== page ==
Cuban Foreign Minister Bruno Rodríguez spoke last Friday in Havana with U.S. House of Representatives member Charlie Crist on the state of relations between the two countries.
Crist, a Democratic representative from the state of Florida, is visiting Cuba at the head of a delegation made up of legislative assistants from other Congress offices and businesspeople, the island’s Foreign Ministry reported.
During the meeting, about which more details were not revealed, Rodríguez and Crist also discussed current international issues.
This is the first visit to Cuba by the U.S. congressman and it was organized by the Center for Democracy in the Americas (CDA), the note said.
The meeting was also attended by the Ministry of Foreign Affairs’ Director General for the United States, Carlos Fernández de Cossío.
In recent weeks U.S. President Donald Trump’s administration has strengthened more its stance towards Cuba with the announcement of new measures to pressure the island, including the activation of Title III of the Helms-Burton Act and new restrictions on family remittances and Americans’ travel to the Caribbean country.
On April 17, U.S. Secretary of State Mike Pompeo announced that starting next May 2 Washington will activate for the first time in more than 20 years Titles III and IV of the Helms-Burton Act, approved in 1996.
The reactivation of Title III will allow claims in U.S. courts for property expropriated after the Revolution, which could lead to thousands of lawsuits against foreign companies currently established in Cuba.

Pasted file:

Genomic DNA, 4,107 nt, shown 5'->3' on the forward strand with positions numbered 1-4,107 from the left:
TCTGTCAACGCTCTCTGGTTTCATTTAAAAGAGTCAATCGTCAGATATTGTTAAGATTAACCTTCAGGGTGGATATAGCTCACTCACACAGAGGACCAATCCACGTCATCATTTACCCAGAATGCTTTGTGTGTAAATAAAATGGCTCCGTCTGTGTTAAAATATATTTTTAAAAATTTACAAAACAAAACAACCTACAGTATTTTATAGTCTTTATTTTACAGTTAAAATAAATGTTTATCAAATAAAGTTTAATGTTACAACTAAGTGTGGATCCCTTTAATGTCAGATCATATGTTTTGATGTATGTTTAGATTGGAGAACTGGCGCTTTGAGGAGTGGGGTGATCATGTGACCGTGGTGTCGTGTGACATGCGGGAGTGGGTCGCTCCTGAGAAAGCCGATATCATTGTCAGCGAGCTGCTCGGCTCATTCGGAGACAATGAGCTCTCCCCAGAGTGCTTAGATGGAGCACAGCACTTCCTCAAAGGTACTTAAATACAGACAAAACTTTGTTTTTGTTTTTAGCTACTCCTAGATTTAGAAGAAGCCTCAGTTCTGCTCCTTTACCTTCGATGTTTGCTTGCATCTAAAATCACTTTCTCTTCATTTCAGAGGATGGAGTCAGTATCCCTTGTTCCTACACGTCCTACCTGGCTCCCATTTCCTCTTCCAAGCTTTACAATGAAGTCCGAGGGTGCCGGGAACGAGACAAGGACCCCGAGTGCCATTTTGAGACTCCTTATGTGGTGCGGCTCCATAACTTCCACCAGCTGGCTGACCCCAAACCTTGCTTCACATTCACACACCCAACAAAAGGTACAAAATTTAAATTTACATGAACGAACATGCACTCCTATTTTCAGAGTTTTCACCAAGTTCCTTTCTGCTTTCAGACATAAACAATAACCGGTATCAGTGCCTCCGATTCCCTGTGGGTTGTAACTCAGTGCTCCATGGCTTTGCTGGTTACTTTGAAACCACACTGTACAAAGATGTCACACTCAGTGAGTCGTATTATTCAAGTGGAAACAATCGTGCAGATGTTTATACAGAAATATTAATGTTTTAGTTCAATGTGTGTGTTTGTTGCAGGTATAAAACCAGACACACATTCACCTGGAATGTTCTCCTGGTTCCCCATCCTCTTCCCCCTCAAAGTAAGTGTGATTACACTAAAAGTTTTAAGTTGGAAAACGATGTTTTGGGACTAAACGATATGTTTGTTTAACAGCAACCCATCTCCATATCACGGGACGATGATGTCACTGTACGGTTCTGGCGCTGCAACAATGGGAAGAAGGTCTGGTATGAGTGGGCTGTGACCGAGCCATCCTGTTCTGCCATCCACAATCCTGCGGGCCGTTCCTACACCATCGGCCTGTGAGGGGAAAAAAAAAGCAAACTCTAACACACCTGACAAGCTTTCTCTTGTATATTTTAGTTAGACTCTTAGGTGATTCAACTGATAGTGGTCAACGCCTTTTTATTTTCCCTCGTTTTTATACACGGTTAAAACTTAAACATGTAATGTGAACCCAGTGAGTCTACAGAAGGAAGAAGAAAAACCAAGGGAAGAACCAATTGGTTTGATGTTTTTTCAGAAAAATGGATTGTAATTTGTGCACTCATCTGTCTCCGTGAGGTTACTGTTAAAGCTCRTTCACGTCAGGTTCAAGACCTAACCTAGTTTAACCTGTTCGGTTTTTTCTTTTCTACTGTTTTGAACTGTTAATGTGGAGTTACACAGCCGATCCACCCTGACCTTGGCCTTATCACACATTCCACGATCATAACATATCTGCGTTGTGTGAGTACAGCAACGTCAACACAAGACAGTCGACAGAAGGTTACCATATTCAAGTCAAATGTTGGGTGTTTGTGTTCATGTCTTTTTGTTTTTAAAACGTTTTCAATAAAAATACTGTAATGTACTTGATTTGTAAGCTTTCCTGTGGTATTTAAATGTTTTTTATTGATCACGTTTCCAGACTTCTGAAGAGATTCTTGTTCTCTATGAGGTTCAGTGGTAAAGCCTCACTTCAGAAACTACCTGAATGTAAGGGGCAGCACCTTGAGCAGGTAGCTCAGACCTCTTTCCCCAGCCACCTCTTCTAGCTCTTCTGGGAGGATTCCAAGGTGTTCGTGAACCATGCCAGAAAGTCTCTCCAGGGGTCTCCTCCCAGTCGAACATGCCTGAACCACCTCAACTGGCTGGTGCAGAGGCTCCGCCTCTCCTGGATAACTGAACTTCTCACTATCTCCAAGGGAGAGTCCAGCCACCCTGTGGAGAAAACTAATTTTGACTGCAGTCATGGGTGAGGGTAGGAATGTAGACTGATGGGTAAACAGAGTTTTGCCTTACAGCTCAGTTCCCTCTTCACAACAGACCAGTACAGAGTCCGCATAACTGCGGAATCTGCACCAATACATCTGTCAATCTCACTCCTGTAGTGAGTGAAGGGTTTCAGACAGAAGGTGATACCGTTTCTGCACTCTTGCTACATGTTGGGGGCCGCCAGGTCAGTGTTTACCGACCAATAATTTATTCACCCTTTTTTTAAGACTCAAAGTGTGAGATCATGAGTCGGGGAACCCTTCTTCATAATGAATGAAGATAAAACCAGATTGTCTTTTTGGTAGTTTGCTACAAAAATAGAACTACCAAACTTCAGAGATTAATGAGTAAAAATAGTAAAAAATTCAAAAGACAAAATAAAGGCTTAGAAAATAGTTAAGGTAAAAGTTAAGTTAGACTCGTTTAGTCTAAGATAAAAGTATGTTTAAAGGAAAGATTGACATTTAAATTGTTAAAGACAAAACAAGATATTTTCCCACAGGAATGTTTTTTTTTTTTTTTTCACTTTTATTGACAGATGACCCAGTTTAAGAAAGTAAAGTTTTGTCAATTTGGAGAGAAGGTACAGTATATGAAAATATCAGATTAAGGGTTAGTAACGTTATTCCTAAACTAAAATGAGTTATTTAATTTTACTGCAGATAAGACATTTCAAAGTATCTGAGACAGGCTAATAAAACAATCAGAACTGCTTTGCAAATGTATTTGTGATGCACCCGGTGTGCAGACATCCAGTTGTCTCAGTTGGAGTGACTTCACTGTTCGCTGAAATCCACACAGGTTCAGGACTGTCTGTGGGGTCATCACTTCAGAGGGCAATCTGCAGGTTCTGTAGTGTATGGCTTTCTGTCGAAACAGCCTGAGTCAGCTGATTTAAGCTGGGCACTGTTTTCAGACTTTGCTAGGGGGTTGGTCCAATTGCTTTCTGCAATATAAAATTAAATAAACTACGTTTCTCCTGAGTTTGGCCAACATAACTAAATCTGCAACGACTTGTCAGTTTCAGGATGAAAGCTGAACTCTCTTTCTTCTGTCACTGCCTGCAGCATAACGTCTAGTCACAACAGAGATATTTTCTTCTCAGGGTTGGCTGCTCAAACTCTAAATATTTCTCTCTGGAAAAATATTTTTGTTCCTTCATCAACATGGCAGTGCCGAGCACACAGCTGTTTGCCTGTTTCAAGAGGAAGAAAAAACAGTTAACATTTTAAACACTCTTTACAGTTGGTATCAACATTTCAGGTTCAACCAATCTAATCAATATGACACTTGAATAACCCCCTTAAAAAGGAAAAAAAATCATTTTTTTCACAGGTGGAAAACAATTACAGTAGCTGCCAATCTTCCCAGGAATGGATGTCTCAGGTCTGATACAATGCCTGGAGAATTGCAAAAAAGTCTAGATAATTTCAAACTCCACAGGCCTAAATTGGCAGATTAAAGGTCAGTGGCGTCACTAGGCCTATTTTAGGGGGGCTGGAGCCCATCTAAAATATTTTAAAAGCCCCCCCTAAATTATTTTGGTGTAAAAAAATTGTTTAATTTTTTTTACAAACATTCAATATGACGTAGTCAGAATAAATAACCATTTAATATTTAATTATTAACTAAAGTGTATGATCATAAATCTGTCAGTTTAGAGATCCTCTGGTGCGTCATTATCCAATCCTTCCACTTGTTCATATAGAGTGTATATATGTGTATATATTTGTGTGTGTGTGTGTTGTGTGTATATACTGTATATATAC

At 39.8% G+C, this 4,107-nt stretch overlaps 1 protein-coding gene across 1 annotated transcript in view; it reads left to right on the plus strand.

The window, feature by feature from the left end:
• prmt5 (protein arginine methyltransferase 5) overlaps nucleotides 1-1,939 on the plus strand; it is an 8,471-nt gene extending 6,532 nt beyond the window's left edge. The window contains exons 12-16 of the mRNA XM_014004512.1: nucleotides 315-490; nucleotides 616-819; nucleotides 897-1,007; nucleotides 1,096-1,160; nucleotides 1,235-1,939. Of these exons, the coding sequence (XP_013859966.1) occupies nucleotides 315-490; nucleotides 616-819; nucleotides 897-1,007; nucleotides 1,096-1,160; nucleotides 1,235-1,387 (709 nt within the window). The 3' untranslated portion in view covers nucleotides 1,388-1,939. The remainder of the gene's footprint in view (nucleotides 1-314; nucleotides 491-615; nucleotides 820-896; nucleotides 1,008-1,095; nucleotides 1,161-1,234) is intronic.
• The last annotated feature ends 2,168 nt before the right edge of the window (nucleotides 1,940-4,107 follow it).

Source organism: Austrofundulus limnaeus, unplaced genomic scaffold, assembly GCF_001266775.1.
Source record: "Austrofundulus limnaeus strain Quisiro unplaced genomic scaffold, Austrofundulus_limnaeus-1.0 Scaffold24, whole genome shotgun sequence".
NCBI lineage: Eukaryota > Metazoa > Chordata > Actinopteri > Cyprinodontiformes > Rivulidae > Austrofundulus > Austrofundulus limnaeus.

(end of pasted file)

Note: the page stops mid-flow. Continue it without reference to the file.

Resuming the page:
Soon after, National Security Adviser John Bolton announced from Miami that the government would further tighten its sanctions by imposing a limit on family remittances from the United States to the island and further restrict the already complicated trips of its citizens to the Caribbean country.
The measures aim to finish off the already exhausted Cuban economy in retaliation, according to the State Department, for the violation of human rights in Cuba and Havana’s support to the government of Nicolás Maduro in Venezuela, its main political and economic ally.
The Trump administration is opposed to the bilateral “thaw” promoted by former U.S. President Barack Obama, and in the last two years has paralyzed the rapprochement and toughened the embargo on the island, in addition to leaving its embassy working with a minimum of staff after some mysterious health incidents suffered by U.S. diplomats in Havana.